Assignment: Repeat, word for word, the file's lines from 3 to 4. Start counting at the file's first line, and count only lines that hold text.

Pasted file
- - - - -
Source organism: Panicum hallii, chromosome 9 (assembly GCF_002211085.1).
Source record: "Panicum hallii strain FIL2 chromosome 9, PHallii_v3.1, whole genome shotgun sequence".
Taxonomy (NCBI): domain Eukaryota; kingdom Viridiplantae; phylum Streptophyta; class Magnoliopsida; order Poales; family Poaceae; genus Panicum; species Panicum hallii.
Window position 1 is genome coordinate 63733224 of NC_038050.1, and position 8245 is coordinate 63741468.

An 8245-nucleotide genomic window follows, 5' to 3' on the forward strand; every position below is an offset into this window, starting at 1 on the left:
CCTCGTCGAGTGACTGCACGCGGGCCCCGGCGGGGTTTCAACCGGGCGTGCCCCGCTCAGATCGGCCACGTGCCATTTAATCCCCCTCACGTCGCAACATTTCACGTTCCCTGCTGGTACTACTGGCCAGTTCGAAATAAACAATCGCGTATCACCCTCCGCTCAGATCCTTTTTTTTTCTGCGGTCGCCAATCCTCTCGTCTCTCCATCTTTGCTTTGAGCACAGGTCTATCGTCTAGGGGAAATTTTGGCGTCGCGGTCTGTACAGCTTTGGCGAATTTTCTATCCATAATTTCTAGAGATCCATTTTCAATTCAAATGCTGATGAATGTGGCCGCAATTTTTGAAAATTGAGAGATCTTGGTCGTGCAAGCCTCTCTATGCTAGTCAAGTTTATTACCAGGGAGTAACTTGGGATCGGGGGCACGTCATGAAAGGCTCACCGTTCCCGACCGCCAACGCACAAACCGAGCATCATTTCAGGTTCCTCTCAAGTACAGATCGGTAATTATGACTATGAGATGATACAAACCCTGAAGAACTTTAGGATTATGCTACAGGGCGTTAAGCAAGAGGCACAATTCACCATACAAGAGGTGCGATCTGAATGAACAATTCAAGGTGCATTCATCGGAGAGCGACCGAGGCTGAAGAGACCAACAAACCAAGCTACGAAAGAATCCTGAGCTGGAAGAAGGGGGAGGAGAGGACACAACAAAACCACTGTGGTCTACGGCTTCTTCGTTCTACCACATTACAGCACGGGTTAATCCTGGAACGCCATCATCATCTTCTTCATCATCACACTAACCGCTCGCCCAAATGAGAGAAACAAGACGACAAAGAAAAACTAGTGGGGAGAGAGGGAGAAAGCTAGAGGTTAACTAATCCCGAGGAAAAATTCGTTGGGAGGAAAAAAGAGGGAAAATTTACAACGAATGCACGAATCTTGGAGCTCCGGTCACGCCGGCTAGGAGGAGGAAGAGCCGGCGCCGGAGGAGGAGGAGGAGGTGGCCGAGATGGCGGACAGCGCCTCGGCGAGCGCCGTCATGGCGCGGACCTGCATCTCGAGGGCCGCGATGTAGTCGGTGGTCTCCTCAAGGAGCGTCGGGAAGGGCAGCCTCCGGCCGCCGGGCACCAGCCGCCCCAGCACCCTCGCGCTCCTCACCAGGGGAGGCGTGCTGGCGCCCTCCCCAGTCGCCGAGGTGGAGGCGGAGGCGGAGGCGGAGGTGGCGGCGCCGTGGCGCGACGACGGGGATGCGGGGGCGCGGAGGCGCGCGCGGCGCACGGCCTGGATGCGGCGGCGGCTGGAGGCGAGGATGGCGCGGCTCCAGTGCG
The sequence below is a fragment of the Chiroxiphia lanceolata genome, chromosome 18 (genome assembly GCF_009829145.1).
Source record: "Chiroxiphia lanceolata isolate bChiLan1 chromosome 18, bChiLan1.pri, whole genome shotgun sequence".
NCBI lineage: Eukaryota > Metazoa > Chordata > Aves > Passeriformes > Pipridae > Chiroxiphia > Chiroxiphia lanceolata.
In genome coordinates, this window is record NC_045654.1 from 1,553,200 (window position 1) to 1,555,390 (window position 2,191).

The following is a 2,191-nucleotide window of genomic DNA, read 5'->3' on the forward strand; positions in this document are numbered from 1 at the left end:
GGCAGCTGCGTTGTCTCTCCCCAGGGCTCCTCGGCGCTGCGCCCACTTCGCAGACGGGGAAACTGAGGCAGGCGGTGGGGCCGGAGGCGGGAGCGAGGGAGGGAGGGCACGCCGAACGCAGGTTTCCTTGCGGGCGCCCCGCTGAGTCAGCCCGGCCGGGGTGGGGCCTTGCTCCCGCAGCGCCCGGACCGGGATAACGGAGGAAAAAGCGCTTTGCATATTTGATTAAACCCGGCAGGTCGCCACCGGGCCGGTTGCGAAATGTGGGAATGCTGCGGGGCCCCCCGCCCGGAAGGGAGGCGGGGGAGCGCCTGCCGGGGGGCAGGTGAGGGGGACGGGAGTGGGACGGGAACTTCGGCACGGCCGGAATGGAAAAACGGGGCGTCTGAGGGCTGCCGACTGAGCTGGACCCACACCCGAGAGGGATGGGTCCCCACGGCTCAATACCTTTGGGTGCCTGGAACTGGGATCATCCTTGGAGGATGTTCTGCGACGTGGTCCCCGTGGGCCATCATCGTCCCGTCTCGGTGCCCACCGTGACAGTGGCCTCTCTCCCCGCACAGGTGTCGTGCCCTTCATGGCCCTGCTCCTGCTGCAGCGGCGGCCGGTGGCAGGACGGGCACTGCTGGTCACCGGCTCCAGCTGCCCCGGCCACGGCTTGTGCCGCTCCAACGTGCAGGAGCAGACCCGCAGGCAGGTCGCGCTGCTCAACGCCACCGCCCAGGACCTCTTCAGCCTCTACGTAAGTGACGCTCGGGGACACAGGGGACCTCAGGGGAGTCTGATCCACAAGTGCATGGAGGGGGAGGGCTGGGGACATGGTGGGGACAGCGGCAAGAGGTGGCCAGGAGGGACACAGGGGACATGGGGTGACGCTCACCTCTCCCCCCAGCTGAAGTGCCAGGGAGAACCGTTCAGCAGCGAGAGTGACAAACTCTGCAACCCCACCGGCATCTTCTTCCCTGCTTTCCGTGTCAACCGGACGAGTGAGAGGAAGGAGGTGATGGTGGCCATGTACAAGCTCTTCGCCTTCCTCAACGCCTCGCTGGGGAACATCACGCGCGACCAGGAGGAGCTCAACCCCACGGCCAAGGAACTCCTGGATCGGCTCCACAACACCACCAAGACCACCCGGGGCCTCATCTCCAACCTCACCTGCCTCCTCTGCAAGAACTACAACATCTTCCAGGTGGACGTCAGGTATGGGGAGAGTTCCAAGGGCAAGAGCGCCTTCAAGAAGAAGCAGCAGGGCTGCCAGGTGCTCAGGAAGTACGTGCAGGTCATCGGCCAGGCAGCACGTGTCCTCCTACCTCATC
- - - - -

Taxonomy (NCBI): domain Eukaryota; kingdom Viridiplantae; phylum Streptophyta; class Magnoliopsida; order Poales; family Poaceae; genus Panicum; species Panicum hallii.
Window position 1 is genome coordinate 63733224 of NC_038050.1, and position 8245 is coordinate 63741468.